1596 Misharvest in Stift Minden
1618-1648 Thirty Years War caused Famine
1756-1763 Seven Years War caused Famine 1770-1772 Great Famine
1795-1796 Famine in the Rhineland, Westfalen (Misharvest)
1816-1817 Great Famine (Misharvest)
1830-1832 Famine in Westfalen
1841-1843 Famine in Lippe (Decline of Textile Industry)
1845-1847 Famine in Westfalen (Misharvest)
1855 Famine in Lüdenscheid
1914-1918 Food Rationing, since 1916 Famine (War)
1923 Hyperinflation; French Occupation of Rhine and Ruhr, severe food shortage
1939-1945 Food Rationing (War)
1945-1948 Black Market Economy, 1945-1947 severe food shortage

Labour Migration : Immigration
1848- massive immigration into the Ruhr area from other parts of the Rhineland, Westfalen, but soon also from other parts of Prussia, most notably the Polish-speaking regions of Prussia
1915-1918 involuntary immigration of Belgian Forced Labour
1939-1945 involuntary immigration of Forced Labour, from areas occupied by German forces
1961-1975 immigration of guest workers, mainly from Turkey, Yugoslavia, Greece, Italy, Spain; South Korean miners and nurses

Labour Migration : Emigration
1100-1250 peasants, to (formerly) Slavic lands : Ostsiedlung
1200-1500 to the Hanseatic Cities on the Baltic Sea; to Prussia, Livonia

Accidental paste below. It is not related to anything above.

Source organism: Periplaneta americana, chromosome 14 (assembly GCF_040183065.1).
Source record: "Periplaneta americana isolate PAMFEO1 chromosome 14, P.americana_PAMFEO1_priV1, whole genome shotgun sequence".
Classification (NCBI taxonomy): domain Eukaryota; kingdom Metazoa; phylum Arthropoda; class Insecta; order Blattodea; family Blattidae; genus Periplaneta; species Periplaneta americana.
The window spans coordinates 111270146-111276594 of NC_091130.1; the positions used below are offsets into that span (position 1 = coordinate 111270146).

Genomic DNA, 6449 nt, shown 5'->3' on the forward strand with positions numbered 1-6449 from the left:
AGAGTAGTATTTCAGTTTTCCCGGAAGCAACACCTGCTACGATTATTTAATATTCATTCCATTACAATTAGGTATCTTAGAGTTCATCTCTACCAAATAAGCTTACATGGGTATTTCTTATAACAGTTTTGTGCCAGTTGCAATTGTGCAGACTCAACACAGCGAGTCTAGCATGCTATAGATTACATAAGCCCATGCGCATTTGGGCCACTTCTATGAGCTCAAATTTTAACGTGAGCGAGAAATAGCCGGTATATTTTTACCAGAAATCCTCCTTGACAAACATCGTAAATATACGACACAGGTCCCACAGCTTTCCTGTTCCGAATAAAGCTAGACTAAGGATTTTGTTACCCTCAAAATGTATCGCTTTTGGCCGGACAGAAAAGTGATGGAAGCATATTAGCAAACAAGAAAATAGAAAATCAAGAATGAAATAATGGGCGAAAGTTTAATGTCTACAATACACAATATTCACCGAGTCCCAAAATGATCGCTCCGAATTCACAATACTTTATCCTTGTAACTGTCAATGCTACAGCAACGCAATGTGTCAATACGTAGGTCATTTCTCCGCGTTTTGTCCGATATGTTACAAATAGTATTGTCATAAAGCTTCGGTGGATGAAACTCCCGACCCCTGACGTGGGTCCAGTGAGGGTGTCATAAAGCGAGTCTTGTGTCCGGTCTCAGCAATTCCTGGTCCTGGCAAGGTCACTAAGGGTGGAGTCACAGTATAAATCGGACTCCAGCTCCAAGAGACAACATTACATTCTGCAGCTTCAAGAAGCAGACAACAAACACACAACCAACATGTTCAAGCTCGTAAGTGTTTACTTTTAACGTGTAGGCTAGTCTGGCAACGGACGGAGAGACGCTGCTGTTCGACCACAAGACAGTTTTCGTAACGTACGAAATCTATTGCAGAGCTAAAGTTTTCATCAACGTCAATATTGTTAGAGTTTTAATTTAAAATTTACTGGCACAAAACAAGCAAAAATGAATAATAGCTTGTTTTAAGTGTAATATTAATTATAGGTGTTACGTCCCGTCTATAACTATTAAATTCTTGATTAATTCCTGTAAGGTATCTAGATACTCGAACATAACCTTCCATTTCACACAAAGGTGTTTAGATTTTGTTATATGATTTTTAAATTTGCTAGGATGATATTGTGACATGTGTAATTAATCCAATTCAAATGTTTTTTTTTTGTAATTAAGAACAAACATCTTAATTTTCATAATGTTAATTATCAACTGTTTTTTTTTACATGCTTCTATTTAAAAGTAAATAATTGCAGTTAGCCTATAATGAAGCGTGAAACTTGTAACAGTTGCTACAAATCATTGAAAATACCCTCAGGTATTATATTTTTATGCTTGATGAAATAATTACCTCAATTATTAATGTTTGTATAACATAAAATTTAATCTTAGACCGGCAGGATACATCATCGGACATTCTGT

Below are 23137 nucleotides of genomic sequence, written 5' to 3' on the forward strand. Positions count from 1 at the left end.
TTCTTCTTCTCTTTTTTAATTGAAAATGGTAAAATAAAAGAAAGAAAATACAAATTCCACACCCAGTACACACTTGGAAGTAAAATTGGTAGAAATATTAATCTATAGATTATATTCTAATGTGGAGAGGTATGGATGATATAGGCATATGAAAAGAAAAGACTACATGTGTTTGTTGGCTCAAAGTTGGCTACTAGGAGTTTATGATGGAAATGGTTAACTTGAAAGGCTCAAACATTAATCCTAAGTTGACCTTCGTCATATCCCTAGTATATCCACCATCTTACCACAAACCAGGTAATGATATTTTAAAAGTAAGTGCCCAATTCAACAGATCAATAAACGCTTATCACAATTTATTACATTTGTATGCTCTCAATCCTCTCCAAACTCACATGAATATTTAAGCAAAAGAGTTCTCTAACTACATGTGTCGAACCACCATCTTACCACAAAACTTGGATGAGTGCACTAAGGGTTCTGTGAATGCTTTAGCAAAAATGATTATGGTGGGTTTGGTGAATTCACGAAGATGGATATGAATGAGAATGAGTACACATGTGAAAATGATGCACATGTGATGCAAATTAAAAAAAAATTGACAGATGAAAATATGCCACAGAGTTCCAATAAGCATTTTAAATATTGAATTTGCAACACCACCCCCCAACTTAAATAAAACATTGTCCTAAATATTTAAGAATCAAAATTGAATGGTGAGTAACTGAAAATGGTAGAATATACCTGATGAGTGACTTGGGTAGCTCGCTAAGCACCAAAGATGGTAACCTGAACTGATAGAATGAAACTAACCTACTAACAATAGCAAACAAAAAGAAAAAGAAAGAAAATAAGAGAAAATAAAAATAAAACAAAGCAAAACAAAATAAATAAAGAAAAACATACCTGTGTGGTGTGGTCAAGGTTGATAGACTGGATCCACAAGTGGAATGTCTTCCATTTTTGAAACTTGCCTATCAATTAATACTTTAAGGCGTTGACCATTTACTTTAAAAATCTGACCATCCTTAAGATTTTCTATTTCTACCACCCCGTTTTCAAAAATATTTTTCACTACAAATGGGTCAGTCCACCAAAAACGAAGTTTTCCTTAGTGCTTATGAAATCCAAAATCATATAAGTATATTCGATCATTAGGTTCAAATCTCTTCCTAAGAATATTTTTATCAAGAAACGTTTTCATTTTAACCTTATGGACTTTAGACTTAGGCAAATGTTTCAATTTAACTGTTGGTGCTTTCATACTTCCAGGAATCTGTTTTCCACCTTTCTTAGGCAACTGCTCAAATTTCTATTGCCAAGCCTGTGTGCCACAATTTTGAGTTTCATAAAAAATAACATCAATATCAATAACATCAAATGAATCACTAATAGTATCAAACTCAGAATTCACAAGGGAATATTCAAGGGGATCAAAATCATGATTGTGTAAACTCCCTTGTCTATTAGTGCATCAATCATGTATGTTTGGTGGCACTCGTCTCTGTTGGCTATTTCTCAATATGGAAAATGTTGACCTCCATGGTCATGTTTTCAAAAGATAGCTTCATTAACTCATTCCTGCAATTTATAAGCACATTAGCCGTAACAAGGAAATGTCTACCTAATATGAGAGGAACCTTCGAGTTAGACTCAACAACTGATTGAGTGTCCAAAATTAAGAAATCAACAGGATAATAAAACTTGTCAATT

1648-1914 : Hollandgänger - persons who, from economically poorer regions in Westfalen (Lippe, Tecklenburg, Stift Minden, parts of Upper Stift Münster) seasonally went to the richer provinces of the Dutch Republic (Holland, Zeeland, Friesland, Utrecht) in search for work
c. 1840- to America, especially from the poorer regions of Westfalen

Political Refugees : Emigrants
1830-1860 German patriots, Freethinkers, from Restauration Prussia to France
1938-1939 German Jews

Political Refugees : Immigrants (in part temporary)
1789-1795 French refugies, emigres (nobles, clergymen)
1945-1948 immigration of ethnic German refugees from east of the Oder-Neisse Line, from Czechoslovakia, Poland etc.
1949-1961 immigration of refugees from GDR
1968 Czechoslovakians
1987-1999 Yugoslavians (Serbs, Croats, Bosnians, Kosovo Albanians etc.)

Rural Population
In Prussia liberation of the serfs 1807. The size of farms was traditionally smaller than those in the lands east of the Elbe river; the local nobility was broke by 1789, many castles in disrepair. Peasants had to look for a second income (putting-out system, cotrtage industries, seasonal emigration (Hollandgänger). The economic changes caused by the early Industrial Revolution (1830-1870) caused a decline in standards of living which was balanced by the booming coal mining and dependent industries on the Ruhr river. Strong migration from the countryside into urban centers; also emigration overseas. From 1870 on situation stabilized.